I have a soft spot for BSD, the red-headed step-child of Open Source — the operating system that's more open than Open. It is rock solid, and can trace its heritage directly back to the original Unix days.
Those benefits come at a price, though.
If you want to be flashy and have updates and new features flying out of your ears, then you'd better head back to Linux; BSD land is the land of dependency on the tried and tested.
Often times, it was either the lag behind the curve or the fragility of otherwise standard features (graphics drivers and hardware acceleration, I'm looking at you here) that inevitably returned me to Linux.
This time, with PC-BSD, though, it's different.
PC-BSD 9.0 is the latest release of the operating system, and arrived only weeks after FreeBSD 9.0 appeared. PC-BSD takes FreeBSD, and aims up at the desktop user with a collection of helpful graphical tools and learning-curve easing.
For starters, the installation process dispenses with the BSD-standard text install, and uses a graphical install. The installer also installs an X server and desktop environment, which removes a lot of the hassle and saves an awful lot of time, compared to a standard BSD installation.
One of the big improvements in PC-BSD 9.0 is its new Control Panel, which provides access to the control panels of the KDE, GNOME, XFCE, and LXDE desktop environments, as well as PC-BSD's own utilities. A graphical-control option for networking and service control is handy, especially for Linux refugees, as BSD utilities are superficially similar to Linux utilities, but often frustratingly different in tiny ways.
The theme of supplementing the text utilities with graphical ones continues when installing and managing programs. The best advice I could give a lay-person on the ports system is: "Beware! That way there be dragons. Read up and prepare for mistakes!"
AppCafe takes a lot of the pain out of ports; it uses its pbi packages, which are analogous to the way that OS X bundles programs and their dependencies. The < href="http://www.pbidir.com/">pbi packages track and auto-build from the ports system, so updates appear automatically, and are handled with less fuss than having to use portupgrade. The time saved by using a binary package and not having to wait for the port to compile is replaced by larger package sizes and bloat in the form of all applications having their own copy of the libraries they use.
But if AppCafe seems a little too much like hand holding, then the ports system is still there, and can be used in exactly the same way that it would be on any other BSD. The choice is yours. Old hands can use the skills that they have, while newbies are able to install programs and get up and running without the steep learning curve that ports needs.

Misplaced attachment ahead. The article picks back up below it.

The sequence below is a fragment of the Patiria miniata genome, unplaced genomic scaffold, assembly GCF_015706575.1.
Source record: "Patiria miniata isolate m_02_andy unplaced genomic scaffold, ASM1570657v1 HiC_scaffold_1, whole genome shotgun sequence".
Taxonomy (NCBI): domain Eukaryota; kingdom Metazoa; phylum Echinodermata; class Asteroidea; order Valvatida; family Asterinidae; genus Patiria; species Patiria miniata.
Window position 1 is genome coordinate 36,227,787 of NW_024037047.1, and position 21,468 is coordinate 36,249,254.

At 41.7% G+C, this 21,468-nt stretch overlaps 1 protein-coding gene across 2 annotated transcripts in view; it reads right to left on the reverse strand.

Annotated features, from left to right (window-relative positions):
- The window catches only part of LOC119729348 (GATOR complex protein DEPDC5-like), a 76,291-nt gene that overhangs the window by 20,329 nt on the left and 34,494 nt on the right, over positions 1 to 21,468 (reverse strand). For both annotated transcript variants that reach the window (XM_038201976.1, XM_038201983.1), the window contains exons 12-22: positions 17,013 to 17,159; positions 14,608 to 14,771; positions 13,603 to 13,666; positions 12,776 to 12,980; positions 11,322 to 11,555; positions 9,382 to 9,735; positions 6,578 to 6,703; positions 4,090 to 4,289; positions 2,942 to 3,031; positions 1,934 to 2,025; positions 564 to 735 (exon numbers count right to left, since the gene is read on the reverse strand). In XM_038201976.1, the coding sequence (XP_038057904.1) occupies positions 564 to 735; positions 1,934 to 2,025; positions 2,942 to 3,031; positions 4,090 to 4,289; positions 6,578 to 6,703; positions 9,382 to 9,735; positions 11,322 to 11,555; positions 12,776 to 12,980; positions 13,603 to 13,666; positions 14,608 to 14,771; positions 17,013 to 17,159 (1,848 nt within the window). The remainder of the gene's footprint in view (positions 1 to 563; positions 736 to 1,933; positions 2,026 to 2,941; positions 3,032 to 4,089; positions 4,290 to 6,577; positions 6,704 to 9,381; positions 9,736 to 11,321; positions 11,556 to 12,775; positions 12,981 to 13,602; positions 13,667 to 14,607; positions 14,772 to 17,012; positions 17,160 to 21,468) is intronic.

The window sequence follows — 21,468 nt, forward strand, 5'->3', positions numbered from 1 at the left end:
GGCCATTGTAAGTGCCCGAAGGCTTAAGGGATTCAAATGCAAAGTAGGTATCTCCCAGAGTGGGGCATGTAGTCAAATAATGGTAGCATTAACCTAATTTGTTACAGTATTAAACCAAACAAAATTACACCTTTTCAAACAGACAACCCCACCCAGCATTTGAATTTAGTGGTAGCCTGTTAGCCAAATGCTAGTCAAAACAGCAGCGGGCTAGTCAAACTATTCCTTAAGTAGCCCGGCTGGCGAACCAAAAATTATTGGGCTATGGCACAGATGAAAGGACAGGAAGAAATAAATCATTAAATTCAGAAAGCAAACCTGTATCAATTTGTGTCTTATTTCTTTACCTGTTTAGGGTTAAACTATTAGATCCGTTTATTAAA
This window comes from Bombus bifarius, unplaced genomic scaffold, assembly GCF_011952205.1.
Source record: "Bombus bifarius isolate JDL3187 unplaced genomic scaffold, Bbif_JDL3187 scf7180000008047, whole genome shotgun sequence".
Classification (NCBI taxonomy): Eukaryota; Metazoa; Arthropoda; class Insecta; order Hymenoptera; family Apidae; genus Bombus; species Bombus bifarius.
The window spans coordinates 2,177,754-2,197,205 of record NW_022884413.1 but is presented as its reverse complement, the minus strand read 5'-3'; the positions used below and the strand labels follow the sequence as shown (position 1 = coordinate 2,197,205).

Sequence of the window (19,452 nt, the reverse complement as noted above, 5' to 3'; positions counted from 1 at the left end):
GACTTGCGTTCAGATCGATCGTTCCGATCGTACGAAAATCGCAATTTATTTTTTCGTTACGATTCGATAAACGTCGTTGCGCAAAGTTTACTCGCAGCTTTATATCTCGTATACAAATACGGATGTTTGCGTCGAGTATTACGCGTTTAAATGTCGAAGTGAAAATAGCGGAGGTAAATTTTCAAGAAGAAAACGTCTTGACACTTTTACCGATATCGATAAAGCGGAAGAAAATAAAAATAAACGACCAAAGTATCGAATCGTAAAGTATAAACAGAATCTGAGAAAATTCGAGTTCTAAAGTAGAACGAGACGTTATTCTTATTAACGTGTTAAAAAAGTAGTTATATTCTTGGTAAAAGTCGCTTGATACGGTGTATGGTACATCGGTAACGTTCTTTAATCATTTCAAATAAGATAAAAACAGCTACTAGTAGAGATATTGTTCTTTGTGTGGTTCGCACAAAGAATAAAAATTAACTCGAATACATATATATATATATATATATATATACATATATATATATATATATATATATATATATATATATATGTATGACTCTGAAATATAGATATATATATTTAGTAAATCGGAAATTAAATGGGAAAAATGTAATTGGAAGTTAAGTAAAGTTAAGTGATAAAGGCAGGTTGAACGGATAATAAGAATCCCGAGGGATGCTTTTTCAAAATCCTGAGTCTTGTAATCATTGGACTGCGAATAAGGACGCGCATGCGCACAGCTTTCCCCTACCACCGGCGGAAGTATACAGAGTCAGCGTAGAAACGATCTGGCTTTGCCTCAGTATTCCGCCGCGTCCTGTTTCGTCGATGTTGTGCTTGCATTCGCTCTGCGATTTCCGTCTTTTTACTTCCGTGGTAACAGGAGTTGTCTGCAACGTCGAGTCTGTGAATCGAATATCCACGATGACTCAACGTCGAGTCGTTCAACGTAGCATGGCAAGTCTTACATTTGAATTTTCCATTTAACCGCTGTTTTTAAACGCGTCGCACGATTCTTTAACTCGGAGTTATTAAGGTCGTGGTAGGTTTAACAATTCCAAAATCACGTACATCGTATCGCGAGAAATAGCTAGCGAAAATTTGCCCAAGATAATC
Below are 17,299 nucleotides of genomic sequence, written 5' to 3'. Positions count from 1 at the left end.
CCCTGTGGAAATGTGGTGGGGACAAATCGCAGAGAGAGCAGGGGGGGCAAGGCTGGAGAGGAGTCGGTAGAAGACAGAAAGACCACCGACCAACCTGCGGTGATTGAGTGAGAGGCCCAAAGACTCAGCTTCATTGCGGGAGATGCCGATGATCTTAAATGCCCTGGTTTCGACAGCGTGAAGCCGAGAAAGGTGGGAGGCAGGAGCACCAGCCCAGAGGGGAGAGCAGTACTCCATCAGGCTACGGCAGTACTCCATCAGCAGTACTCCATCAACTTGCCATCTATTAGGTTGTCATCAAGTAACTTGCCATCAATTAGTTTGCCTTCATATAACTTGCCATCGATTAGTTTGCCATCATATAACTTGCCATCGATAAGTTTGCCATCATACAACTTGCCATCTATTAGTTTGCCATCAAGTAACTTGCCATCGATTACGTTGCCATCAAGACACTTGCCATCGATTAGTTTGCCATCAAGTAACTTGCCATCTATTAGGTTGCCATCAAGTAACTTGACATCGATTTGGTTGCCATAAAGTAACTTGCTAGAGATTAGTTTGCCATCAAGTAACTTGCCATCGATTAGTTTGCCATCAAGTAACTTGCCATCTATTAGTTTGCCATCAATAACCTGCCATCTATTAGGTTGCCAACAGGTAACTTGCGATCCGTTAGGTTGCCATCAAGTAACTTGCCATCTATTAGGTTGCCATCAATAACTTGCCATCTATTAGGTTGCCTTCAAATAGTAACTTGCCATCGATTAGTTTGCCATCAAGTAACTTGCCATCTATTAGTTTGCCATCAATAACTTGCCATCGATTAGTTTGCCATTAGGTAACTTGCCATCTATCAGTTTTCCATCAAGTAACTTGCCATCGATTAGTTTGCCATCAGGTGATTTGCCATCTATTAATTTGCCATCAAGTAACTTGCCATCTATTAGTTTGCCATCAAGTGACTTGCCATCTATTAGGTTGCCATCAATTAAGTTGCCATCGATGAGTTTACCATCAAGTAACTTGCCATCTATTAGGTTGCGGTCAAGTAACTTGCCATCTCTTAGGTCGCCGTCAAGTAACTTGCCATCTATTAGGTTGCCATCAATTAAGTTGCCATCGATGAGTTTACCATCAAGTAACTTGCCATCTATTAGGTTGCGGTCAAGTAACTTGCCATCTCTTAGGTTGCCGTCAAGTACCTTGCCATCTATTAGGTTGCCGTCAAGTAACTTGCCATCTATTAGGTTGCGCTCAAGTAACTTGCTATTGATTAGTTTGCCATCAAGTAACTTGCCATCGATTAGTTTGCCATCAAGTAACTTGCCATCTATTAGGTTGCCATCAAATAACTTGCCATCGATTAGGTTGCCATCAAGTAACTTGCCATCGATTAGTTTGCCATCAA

A halfway house exists in the form of Ports Jail — a caged environment where those wanting to dip their toes into the world of ports can do so without the possibility of hosing their entire system. The concept of having a sandbox for ports testing appeals in theory, but in reality seems like a solution which time has passed by. Rather than having to maintain a caged copy of the operating system, I would suggest that users install another BSD in a VM to test ports properly.
Ports Jail is the only improvement that leaves me wondering why it exists; every other addition makes sense and fills a gap that BSD needs if it is to be used on a workstation without sysadmin work experience.
To sum up PC-BSD: it is to FreeBSD what Ubuntu is to Debian, without the mess. It closely tracks its FreeBSD parent, adds improvements where necessary, and has avoided additions that would detract. Here's hoping that PC-BSD continues this winning formula.
View our PC-BSD workstation gallery.
Some would say that it is a long way from software engineering to journalism, others would correctly argue that it is a mere 10 metres according to the floor plan.During his first five years with CBS Interactive, Chris started his journalistic adventure in 2006 as the Editor of Builder AU after originally joining the company as a programmer.Leaving CBS Interactive in 2010 to follow his deep desire to study the snowdrifts and culinary delights of Canada, Chris based himself in Vancouver and paid for his new snowboarding and poutine cravings as a programmer for a lifestyle gaming startup.Chris returns to CBS in 2011 as the Editor of TechRepublic Australia determined to meld together his programming and journalistic tendencies once and for all.In his free time, Chris is often seen yelling at different operating systems for their own unique failures, avoiding the dreaded tech support calls from relatives, and conducting extensive studies of internets — he claims he once read an entire one.